Why scientists seem to change their minds (3)
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Reason 3: They lied (or at least stretched the truth!)

Let’s be completely honest. Scientists are human beings and human beings lie. There are numerous cases where the results that scientists report are in fact fabricated. Some of these cases are high profile — such as the fraud committed by Korean scientist Hwang Woo-Suk. In addition to blatant fraud, there are also plenty of cases where scientists unconsciously inflate effects because they believe that they exist. There is a detailed (and sometimes quite amusing) record of scientific results which have been retracted for various reasons online.

Various strategies exist to counteract human error (or fraud) in scientific findings. For example, the concept of double blinding in clinical trials, where neither the patient nor the scientist knows which patients have received the ‘true’ drug, aims to prevent scientists unconsciously over-reporting effects in the treatment group. The principal of reproducibility also counteracts false findings. If a scientist has faked his data, it is likely that other scientists will not be able to reproduce the findings and therefore the idea will not be considered scientifically proven.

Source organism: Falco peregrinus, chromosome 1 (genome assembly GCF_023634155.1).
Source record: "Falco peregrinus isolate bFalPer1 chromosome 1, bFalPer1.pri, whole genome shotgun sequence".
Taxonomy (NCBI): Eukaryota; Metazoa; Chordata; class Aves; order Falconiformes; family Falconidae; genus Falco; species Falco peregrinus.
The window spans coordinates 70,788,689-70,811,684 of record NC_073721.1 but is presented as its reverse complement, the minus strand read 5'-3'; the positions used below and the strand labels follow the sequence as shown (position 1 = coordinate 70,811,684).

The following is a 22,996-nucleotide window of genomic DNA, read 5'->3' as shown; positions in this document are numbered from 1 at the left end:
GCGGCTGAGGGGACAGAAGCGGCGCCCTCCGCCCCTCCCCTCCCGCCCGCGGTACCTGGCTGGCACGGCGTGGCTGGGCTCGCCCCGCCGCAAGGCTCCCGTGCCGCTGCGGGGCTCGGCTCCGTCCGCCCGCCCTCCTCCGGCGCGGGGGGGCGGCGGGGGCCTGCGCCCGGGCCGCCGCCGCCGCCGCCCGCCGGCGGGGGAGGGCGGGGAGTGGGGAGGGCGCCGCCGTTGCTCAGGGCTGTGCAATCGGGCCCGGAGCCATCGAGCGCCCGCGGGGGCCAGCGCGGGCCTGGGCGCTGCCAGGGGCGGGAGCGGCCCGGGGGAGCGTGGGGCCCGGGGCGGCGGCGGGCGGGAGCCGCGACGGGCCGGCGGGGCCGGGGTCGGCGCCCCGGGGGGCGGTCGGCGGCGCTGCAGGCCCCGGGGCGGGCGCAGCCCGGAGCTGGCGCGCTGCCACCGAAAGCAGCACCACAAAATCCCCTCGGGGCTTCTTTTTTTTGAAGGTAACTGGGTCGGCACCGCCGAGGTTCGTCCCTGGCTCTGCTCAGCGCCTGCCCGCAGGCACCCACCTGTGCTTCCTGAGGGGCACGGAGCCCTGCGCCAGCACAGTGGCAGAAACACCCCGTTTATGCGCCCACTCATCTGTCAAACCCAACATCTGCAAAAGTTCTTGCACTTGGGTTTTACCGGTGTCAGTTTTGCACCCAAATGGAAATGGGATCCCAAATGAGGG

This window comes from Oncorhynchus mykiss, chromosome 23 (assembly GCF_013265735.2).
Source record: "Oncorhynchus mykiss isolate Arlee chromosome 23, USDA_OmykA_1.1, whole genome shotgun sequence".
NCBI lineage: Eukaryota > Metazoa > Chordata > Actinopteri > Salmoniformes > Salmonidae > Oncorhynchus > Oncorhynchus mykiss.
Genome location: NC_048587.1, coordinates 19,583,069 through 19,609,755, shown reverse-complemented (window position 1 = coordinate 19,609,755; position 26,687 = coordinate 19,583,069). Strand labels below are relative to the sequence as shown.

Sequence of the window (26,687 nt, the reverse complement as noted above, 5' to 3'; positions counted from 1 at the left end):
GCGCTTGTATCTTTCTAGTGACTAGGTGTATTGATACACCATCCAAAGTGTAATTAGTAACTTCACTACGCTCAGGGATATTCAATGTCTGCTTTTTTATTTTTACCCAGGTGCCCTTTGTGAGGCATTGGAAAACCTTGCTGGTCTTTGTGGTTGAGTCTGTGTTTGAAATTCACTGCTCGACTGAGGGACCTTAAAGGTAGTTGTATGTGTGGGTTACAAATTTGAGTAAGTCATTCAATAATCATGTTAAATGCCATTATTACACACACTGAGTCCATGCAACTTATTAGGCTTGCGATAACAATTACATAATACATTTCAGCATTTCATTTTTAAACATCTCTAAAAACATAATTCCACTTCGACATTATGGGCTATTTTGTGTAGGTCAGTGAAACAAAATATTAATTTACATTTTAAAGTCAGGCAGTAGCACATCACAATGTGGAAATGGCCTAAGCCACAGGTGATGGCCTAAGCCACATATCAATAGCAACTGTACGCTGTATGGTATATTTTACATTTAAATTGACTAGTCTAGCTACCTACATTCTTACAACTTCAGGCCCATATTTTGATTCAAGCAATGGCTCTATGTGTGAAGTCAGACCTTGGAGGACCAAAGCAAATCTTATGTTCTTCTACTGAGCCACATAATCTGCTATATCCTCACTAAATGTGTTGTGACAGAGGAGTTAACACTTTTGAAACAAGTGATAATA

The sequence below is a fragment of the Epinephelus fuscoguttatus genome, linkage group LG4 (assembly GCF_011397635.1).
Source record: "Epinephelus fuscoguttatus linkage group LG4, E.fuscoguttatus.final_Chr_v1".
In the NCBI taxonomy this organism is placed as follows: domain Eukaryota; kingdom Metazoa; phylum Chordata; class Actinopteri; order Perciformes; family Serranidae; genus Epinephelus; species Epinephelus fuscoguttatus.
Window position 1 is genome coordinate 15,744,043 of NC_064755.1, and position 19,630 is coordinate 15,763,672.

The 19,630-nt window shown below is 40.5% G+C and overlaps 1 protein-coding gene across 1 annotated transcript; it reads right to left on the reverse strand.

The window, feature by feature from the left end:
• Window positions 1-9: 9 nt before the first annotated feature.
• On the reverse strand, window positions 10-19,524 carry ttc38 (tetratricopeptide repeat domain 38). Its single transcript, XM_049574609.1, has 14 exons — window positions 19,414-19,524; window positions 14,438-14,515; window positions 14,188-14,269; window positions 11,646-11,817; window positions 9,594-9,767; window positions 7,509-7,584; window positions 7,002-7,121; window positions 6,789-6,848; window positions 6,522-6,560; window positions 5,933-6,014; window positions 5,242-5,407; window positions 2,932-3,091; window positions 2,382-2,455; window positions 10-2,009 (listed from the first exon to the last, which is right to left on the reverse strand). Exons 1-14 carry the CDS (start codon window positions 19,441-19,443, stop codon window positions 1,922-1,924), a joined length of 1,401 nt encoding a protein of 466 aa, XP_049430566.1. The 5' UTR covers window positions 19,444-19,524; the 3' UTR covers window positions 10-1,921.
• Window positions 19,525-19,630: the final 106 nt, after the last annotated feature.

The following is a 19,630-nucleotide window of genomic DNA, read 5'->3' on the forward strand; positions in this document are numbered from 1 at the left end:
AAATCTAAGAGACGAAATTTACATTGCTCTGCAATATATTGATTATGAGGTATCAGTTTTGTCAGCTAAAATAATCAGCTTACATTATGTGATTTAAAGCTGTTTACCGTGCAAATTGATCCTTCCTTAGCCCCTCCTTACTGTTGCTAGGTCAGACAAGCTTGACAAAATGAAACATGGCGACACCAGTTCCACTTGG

See Reason 4: The scientist misinterpreted the results tomorrow!

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About Kirsty Newman

Dr Kirsty Newman founded the Evidence-Informed Policy Making programme at the International Network for the Availability of Scientific Publications (INASP) in 2009. From August 2012, she will be working for the UK Department for International Development in the Research Uptake team. Follow Kirsty on twitter: @kirstyevidence
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